Various properties of iodinated contrast media (osmolality, ionic versus nonionic, and viscosity) may contribute to contrast-induced nephropathy (CIN). Therefore, the choice of contrast medium affects the risk for CIN. There is good evidence that low-osmolar contrast media are less nephrotoxic than high-osmolar contrast media in patients at increased risk for CIN who receive intra-arterial iodinated contrast. Current evidence suggests that nonionic isosmolar contrast presents the lowest risk for CIN in patients with chronic kidney disease (CKD), particularly in those patients with diabetes mellitus. Intra-arterial administration of contrast media may be associated with a greater risk for CIN above that observed with intravenous administration. The use of gadolinium or CO2 as alternative contrast media to avoid the risk of nephrotoxicity cannot be substantiated by clinical trials and therefore cannot be recommended. Most studies show that, within a class, higher volumes (>100 mL) of iodinated contrast medium are associated with a higher risk for CIN. However, in patients at high risk, such as those with CKD and diabetes, even small volumes of contrast medium can have adverse effects on renal function.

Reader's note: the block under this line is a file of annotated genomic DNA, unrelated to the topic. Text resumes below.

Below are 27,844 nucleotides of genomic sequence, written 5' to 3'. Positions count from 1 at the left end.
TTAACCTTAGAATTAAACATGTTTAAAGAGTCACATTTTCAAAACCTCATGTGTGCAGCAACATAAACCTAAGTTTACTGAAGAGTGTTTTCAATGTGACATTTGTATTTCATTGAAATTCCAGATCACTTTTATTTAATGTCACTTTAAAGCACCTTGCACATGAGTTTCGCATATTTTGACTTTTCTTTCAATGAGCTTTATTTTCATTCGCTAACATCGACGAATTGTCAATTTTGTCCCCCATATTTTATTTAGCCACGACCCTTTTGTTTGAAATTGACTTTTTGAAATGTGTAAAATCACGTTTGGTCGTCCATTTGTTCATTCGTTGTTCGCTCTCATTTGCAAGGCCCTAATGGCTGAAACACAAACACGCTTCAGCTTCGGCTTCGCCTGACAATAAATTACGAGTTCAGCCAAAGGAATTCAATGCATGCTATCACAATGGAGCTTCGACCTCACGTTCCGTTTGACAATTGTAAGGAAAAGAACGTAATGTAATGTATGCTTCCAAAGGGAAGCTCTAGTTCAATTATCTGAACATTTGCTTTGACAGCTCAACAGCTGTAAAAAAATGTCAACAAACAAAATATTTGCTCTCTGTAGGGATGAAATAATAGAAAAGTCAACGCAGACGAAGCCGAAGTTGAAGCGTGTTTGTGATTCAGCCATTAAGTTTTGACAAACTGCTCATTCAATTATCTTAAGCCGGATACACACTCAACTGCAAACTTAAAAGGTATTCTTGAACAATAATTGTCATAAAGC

ASJC Scopus subject areas
- Cardiology and Cardiovascular Medicine